Education & Certifications


  • Master of Science, Stanford University, BIOE-MS (2018)
  • BS, Clemson University, Materials Science and Engineering (2016)

All Publications


  • Targeted glycan degradation potentiates the anticancer immune response in vivo. Nature chemical biology Gray, M. A., Stanczak, M. A., Mantuano, N. R., Xiao, H., Pijnenborg, J. F., Malaker, S. A., Miller, C. L., Weidenbacher, P. A., Tanzo, J. T., Ahn, G., Woods, E. C., Laubli, H., Bertozzi, C. R. 2020

    Abstract

    Currently approved immune checkpoint inhibitor therapies targeting the PD-1 and CTLA-4 receptor pathways are powerful treatment options for certain cancers; however, most patients across cancer types still fail to respond. Consequently, there is interest in discovering and blocking alternative pathways that mediate immune suppression. One such mechanism is an upregulation of sialoglycans in malignancy, which has been recently shown to inhibit immune cell activation through multiple mechanisms and therefore represents a targetable glycoimmune checkpoint. Since these glycans are not canonically druggable, we designed an alphaHER2 antibody-sialidase conjugate that potently and selectively strips diverse sialoglycans from breast cancer cells. In syngeneic breast cancer models, desialylation enhanced immune cell infiltration and activation and prolonged the survival of mice, an effect that was dependent on expression of the Siglec-E checkpoint receptor found on tumor-infiltrating myeloid cells. Thus, antibody-sialidase conjugates represent a promising modality for glycoimmune checkpoint therapy.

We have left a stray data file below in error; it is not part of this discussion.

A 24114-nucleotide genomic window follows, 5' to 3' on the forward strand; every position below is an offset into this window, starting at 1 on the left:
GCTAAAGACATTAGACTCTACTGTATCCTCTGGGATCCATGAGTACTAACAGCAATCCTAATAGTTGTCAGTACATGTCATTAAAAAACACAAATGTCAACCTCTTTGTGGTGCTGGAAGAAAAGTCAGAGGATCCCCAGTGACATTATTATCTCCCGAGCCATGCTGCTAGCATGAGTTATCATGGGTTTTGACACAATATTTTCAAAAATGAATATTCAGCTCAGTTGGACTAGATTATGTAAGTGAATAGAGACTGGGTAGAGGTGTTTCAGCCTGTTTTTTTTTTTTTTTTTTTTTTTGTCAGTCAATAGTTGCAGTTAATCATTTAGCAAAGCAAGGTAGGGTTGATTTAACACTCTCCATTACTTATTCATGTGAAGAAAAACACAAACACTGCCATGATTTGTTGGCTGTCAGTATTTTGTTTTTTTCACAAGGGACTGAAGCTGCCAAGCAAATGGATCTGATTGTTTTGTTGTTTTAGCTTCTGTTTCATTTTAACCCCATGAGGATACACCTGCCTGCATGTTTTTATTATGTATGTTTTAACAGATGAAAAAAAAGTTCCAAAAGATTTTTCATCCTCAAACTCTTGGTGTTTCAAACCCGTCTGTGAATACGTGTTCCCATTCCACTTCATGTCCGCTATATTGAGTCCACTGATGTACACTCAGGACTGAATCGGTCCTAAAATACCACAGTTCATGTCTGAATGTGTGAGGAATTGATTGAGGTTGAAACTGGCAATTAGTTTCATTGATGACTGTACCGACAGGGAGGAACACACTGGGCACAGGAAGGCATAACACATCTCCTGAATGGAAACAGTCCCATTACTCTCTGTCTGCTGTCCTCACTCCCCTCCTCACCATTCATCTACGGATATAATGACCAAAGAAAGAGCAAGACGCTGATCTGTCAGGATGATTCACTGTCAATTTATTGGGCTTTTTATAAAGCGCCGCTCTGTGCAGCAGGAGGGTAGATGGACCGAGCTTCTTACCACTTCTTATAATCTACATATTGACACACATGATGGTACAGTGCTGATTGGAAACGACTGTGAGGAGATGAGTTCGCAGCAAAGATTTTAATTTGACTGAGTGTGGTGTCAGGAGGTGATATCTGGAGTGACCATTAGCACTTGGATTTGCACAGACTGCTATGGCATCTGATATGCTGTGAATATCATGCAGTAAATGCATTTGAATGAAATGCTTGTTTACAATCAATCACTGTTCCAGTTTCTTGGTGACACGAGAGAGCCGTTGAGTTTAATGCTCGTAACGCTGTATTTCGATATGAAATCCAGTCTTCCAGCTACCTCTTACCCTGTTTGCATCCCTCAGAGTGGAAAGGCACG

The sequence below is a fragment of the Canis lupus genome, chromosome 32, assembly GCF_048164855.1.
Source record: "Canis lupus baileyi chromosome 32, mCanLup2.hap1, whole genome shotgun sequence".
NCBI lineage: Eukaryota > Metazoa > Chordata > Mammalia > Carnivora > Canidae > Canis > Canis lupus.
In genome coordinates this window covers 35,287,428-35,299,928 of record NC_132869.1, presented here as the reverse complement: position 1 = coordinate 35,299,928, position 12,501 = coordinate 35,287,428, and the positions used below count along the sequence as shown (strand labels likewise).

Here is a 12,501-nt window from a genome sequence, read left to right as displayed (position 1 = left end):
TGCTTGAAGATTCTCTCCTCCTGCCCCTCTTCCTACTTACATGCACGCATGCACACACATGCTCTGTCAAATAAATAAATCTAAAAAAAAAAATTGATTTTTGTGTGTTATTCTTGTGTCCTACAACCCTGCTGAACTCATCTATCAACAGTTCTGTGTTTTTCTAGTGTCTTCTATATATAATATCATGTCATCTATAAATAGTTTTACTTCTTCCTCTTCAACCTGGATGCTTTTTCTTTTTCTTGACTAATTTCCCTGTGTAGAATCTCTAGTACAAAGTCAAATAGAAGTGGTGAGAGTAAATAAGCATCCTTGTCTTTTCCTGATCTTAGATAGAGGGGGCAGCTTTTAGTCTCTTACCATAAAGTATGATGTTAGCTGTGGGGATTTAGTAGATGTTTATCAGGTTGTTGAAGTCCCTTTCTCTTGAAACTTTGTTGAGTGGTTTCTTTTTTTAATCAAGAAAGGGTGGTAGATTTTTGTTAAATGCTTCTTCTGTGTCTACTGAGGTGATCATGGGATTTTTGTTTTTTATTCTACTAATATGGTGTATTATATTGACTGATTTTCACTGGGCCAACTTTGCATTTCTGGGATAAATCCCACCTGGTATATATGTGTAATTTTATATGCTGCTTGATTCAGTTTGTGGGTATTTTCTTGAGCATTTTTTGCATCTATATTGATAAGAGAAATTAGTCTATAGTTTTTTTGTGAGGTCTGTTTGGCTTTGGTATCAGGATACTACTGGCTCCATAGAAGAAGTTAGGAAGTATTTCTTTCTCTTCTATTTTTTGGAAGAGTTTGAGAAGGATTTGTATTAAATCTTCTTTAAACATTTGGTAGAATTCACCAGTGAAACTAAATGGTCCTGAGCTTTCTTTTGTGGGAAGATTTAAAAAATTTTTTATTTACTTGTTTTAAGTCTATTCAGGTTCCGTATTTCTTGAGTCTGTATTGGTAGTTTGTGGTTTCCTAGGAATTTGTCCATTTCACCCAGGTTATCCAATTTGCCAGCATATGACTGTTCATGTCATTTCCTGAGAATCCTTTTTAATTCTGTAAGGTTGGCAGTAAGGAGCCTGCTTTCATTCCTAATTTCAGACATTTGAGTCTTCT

View details for DOI 10.1038/s41589-020-0622-x

    View details for PubMedID 32807964